Remember War of the Worlds? Well essentially the exact same thing happened this past week on Twitter, as thousands of people tuned in, horrified, to watch the play-by-play updates of the search for a missing girl, Kamo, which culminated in the discovery of her rape and murder. Only it never happened.
And, just as with the War of the Worlds radio broadcast, the tweets by @JustKhuthi, purporting to detail the raping and murdering of her friend Kamo, were preceded by a tweet that indicated that it was a dramatization. It read “Story time ..”
Three minutes later, @JustKhuthi started spinning her story, a story which documented the rape and murder of her friend, Kamo (Kamogelo Peterson @kamo51702562).
Through a series of more than 50 tweets, JustKhuthi detailed Kamo going missing, Kamo being found at a local hospital, raped and bloodied, and then Kamo dying.
The thing is, those who didn’t see the “Story time ..” (or maybe even some who did), thought it was real.
Concerns and condolences flooded in to @JustKhuthi, and local media picked up the story.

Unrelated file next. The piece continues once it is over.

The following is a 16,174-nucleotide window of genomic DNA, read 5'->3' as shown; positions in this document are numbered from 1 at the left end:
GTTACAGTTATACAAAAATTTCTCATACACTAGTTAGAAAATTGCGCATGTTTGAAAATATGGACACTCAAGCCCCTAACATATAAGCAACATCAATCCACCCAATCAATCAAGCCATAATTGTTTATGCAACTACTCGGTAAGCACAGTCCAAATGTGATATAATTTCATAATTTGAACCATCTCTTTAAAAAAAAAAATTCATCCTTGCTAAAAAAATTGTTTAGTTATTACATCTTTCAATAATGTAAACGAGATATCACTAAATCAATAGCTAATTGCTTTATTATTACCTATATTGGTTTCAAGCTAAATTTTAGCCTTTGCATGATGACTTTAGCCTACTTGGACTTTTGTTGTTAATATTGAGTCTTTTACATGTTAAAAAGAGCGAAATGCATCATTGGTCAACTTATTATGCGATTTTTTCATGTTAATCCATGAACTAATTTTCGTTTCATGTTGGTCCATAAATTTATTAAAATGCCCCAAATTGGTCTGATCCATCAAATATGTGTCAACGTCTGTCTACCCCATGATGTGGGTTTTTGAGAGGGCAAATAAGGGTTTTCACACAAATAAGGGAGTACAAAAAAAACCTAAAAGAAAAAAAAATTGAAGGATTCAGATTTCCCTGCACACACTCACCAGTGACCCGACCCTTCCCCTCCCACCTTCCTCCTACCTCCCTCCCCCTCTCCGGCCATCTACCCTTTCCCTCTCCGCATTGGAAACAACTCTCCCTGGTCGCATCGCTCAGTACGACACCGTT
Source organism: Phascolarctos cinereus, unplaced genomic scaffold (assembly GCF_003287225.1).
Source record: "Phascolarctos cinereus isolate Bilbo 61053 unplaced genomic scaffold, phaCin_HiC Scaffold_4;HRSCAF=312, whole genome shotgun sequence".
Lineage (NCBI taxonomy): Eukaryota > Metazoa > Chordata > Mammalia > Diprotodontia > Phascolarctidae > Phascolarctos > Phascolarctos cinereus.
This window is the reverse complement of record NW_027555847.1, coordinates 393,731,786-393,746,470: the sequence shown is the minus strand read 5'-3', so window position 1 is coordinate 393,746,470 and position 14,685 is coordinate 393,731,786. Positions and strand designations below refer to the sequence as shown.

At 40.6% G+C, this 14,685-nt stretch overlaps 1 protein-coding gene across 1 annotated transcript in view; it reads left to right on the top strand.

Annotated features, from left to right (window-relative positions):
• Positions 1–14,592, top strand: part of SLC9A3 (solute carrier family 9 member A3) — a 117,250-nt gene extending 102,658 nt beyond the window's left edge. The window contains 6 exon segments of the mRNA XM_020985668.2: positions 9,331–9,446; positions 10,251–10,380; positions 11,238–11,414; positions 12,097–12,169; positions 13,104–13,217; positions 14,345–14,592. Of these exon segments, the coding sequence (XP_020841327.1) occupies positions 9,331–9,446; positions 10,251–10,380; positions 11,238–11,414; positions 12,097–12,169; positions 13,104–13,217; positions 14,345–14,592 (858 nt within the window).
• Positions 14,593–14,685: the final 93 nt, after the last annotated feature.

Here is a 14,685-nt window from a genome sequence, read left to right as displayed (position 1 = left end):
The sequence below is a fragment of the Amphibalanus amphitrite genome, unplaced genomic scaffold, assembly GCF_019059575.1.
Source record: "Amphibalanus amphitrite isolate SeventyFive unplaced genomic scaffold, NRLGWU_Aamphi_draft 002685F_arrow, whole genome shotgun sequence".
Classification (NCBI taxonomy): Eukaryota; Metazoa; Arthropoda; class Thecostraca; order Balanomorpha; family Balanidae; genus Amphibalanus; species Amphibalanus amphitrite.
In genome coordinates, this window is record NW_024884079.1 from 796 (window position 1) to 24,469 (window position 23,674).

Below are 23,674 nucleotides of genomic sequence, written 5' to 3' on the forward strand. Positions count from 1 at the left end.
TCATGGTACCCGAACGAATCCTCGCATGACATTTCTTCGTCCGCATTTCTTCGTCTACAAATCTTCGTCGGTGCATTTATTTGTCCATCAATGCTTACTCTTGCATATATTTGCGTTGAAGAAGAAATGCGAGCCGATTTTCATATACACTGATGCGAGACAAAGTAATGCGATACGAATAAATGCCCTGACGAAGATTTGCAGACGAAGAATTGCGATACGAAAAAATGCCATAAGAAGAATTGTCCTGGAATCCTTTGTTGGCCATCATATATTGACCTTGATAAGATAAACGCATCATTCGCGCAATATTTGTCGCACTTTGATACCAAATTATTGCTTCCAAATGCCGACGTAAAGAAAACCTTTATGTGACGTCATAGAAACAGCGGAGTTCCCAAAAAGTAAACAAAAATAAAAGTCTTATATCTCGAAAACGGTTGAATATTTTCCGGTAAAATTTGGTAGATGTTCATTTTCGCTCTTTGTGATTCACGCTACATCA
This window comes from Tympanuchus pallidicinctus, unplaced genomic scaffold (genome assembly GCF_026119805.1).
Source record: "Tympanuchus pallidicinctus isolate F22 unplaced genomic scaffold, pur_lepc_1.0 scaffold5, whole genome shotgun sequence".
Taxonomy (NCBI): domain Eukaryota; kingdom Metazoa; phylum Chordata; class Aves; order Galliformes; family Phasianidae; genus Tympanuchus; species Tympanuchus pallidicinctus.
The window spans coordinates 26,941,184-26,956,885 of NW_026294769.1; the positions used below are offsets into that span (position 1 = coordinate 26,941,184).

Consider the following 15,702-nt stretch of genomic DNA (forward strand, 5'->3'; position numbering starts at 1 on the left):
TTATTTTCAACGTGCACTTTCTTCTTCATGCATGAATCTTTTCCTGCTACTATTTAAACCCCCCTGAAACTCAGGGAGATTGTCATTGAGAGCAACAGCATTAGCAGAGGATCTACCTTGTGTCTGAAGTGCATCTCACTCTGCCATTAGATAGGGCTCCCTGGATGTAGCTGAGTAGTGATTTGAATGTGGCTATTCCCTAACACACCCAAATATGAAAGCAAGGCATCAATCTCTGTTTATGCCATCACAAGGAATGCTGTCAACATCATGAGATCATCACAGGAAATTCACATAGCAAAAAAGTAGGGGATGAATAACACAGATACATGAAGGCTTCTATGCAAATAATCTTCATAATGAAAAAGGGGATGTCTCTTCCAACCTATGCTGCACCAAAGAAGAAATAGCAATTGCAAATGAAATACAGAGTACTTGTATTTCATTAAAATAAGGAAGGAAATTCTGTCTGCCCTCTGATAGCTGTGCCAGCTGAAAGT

The early Monday edition of the South African newspaper, The Star, ran the story of Kamo’s rape and death under the banner headline Tears for Kamo as her young life is senselessly and brutally cut short.
The paper later had to admit that its reporter had not fact-checked the story, and, according to The BBC, Star editor Kevin Ritchie acknowledged that “We are red-faced and not happy with this at all. We are doing whatever we can to learn from this because this is not the journalism we pride ourselves on practicing.. It is a huge lesson for us and the industry.”
But the paper wasn’t the only organization to be taken in. Even the South Africa Department of Women was duped, tweeting “Please be counted in and help us fight violence against Women and Children. The story of #Kamo is heartbreaking. GBV must end!” (GBV stands for ‘gender based violence’.)
JustKuthi played along, retweeting the messages of condolence, without ever revealing that it was all made up.
So why would someone do this?
As it happens, the Star reporter who wrote the first piece without fact-checking it, the piece that had the Star’s editor red-faced, wrote a second article, after tracking JustKuthi down.
Said JustKuthi, who is an 18 year old girl from South Africa, “It was just a story I read on the internet and it made me feel like I didn’t want to live in South Africa anymore, so I made up my own story to show people how bad it is to live in South Africa… So many people responded, I just left it. I apologise for misleading everyone.”